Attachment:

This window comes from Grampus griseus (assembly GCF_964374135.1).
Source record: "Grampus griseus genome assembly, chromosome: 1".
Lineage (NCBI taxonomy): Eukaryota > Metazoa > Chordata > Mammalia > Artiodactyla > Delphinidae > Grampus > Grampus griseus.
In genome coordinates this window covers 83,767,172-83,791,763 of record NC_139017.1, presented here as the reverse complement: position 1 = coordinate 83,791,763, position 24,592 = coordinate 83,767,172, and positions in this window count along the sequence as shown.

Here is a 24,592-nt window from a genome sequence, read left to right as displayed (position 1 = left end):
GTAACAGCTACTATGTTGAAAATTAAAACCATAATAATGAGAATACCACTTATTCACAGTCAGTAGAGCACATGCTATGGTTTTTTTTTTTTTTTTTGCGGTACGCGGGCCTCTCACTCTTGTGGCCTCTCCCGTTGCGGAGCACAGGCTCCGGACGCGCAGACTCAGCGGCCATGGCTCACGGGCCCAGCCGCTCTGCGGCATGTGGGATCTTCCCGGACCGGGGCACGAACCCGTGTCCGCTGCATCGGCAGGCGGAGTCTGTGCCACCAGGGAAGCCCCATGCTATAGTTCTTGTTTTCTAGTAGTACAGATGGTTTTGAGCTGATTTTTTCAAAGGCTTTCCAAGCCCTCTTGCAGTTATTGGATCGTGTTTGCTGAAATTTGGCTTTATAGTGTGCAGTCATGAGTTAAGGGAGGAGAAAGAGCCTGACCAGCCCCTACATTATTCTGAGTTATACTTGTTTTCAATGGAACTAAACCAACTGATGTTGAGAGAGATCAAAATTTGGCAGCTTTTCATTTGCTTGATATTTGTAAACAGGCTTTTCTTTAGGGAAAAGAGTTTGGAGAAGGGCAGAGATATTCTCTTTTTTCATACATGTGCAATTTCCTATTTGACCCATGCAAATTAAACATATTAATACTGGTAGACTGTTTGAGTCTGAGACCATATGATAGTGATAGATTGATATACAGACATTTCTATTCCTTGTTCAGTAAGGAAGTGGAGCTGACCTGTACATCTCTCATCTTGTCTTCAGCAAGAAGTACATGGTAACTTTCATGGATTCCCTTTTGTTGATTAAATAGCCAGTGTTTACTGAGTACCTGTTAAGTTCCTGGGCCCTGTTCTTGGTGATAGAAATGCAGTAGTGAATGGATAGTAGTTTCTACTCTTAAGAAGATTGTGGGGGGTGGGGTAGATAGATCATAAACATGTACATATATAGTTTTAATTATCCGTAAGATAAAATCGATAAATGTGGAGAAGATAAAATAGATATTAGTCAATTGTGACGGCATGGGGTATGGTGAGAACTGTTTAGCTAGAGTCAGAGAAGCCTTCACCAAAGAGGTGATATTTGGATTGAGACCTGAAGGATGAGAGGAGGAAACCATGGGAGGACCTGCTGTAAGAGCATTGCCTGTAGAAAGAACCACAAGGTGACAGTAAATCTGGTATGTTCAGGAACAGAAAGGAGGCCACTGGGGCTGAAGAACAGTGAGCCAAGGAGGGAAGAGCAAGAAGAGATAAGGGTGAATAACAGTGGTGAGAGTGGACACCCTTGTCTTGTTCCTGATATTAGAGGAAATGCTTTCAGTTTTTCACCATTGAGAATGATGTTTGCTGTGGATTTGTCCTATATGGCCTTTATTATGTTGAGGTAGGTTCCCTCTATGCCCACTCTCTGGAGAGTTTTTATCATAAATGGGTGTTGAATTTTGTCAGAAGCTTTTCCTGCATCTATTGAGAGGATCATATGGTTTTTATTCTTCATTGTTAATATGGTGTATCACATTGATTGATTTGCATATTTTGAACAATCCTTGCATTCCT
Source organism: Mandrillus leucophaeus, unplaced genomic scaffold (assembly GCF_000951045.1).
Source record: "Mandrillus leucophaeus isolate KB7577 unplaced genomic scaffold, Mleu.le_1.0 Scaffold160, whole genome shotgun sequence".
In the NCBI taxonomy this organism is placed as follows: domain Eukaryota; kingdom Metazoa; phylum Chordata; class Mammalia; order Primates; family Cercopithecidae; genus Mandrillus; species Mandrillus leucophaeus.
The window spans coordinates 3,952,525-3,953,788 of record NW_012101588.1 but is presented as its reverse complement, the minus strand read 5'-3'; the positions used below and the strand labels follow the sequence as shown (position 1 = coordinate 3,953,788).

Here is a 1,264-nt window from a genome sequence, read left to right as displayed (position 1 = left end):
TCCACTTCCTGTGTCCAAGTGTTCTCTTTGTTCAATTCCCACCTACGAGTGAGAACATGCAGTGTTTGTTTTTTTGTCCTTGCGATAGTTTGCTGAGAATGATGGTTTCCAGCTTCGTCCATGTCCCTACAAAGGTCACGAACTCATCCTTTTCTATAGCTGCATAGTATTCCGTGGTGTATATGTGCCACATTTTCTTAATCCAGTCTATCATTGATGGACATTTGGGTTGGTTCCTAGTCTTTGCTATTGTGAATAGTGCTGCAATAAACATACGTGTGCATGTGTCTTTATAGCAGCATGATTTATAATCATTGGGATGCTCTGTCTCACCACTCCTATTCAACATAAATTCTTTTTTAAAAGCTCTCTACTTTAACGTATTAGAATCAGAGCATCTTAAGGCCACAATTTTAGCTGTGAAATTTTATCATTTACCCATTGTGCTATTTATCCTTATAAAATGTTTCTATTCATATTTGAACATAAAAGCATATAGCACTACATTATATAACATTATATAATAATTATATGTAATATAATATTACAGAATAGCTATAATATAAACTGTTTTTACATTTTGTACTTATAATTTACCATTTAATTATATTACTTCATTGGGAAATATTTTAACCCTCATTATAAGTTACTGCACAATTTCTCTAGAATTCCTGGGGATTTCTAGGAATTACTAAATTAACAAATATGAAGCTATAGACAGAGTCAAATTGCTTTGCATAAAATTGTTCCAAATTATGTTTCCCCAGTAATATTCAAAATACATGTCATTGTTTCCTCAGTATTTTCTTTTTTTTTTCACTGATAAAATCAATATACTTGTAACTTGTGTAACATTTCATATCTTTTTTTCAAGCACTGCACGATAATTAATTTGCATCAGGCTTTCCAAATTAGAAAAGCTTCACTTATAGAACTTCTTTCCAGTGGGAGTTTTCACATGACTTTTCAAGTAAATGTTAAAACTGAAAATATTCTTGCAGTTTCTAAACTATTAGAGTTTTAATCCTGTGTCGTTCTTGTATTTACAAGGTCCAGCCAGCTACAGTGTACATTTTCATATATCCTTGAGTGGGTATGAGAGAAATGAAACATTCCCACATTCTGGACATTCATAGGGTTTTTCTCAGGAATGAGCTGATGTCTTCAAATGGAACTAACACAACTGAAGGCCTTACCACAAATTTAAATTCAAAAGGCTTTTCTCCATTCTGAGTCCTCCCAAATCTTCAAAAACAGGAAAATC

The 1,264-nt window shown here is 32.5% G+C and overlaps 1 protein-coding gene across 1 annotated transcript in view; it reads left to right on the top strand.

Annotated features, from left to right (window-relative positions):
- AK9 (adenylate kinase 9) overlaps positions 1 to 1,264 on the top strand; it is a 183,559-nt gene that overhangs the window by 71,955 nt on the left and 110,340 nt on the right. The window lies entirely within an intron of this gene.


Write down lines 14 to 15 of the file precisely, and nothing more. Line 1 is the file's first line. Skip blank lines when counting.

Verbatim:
Annotated features, from left to right (window-relative positions):
- AK9 (adenylate kinase 9) overlaps positions 1 to 1,264 on the top strand; it is a 183,559-nt gene that overhangs the window by 71,955 nt on the left and 110,340 nt on the right. The window lies entirely within an intron of this gene.